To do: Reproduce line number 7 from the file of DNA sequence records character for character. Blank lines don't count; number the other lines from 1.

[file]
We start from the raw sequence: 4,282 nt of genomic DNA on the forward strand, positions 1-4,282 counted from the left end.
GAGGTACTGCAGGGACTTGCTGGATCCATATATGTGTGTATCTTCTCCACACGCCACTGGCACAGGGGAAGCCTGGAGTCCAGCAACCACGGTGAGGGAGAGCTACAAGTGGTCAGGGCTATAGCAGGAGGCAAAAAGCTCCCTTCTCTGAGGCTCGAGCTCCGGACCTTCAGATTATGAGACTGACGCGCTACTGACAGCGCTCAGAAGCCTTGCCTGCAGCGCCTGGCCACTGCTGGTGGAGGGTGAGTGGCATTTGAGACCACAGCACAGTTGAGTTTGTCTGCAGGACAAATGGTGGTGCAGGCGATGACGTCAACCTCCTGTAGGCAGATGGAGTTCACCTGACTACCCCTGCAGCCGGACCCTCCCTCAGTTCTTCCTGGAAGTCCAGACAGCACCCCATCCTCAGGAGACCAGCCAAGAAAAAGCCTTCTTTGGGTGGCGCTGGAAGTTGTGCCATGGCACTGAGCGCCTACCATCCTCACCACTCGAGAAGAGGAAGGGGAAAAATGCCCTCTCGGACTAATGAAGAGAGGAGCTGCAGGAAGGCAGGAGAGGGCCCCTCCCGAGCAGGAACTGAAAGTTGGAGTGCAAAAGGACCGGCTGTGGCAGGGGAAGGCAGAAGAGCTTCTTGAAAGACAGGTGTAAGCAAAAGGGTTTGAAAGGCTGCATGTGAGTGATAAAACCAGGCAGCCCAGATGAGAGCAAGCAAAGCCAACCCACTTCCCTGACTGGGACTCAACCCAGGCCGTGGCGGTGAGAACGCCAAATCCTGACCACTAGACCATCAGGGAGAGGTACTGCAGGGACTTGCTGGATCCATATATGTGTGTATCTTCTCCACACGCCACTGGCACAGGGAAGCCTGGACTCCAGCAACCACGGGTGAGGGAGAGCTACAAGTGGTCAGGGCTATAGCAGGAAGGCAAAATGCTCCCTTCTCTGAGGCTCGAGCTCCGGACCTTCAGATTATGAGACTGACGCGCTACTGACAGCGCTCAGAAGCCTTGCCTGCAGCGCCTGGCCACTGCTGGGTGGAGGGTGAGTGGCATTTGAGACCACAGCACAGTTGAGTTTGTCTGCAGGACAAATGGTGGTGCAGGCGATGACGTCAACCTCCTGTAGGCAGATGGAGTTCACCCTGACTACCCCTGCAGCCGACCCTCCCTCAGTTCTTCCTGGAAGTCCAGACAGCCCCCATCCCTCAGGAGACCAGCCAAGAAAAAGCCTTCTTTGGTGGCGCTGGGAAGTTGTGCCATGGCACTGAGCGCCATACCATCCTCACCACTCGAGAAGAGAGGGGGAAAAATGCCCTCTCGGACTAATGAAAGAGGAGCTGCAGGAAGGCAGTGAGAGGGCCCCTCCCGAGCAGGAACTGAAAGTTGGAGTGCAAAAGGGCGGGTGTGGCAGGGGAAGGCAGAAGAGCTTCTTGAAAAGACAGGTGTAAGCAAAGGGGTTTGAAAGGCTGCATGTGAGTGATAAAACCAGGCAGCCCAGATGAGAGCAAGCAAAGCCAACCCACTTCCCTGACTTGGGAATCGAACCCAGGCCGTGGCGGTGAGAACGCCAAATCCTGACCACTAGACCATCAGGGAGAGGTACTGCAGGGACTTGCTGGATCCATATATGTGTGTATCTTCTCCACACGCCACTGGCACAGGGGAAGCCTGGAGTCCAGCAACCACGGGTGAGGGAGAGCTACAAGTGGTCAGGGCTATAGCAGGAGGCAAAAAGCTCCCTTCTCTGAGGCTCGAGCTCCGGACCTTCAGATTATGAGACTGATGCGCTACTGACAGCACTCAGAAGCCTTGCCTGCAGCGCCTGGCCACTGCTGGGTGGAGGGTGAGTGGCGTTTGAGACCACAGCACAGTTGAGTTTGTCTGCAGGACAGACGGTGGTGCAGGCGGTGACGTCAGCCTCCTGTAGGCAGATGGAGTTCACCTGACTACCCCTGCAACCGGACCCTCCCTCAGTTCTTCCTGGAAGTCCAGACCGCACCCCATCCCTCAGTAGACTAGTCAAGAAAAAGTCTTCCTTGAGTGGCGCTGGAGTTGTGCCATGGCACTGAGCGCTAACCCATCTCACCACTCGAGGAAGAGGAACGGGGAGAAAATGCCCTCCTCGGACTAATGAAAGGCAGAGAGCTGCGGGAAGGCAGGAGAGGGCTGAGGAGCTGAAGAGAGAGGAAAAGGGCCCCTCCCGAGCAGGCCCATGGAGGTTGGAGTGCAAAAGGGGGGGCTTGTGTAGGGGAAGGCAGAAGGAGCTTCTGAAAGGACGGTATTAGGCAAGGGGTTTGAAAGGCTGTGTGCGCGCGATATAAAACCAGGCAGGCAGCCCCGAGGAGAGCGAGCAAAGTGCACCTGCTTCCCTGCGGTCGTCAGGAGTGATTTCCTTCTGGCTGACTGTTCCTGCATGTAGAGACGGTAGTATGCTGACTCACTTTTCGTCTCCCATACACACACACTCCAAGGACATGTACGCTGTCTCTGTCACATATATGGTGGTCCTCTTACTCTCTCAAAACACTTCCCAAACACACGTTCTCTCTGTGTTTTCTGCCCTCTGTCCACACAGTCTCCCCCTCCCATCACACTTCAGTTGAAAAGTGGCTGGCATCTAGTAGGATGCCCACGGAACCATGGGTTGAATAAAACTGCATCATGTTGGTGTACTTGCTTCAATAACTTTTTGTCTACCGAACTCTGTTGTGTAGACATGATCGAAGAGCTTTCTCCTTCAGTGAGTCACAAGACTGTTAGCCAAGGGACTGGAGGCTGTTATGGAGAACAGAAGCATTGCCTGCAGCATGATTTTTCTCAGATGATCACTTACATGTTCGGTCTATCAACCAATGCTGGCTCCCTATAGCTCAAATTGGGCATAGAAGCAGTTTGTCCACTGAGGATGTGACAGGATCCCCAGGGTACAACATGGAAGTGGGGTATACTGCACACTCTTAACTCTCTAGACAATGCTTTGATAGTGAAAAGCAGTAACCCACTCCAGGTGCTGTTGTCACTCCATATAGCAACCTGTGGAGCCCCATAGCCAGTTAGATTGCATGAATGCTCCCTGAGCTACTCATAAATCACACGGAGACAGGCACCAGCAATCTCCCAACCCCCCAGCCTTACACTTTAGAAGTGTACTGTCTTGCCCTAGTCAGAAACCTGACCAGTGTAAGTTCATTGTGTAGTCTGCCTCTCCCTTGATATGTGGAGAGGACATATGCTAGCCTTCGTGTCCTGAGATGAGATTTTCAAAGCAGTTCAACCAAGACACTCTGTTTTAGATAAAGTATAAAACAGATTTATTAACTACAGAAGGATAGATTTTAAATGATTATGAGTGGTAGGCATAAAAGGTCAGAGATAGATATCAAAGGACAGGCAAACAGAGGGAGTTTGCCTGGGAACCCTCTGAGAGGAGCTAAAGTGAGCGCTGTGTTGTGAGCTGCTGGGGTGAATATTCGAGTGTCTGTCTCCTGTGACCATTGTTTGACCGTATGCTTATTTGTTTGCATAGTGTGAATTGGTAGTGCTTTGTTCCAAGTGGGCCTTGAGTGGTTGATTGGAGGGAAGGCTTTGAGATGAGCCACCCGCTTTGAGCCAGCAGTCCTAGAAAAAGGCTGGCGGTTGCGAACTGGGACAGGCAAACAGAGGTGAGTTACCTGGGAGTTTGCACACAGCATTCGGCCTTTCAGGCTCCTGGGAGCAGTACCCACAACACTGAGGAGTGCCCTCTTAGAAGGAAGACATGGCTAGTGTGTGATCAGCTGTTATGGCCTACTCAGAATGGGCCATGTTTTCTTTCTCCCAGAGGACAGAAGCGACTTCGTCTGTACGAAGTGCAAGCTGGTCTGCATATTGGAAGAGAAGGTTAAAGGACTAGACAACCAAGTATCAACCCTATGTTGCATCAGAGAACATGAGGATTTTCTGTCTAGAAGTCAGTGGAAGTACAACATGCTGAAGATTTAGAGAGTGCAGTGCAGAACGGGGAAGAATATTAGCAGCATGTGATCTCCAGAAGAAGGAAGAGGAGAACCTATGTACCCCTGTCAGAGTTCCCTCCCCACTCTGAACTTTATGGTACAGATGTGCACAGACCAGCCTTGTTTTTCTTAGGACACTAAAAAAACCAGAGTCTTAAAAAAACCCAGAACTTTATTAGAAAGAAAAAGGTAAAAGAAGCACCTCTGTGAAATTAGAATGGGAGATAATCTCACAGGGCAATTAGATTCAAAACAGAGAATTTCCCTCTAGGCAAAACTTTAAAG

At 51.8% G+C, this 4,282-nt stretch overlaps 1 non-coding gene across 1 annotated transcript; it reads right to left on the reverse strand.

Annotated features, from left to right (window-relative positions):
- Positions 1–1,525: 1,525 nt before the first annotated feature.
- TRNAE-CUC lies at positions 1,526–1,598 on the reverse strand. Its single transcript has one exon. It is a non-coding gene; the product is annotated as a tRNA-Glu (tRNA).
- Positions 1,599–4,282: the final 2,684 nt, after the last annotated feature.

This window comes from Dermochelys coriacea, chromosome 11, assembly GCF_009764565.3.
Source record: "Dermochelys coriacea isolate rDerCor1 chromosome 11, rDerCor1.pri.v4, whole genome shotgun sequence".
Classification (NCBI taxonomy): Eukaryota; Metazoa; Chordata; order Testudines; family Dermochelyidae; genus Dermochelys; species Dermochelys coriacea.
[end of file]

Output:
- Positions 1,599–4,282: the final 2,684 nt, after the last annotated feature.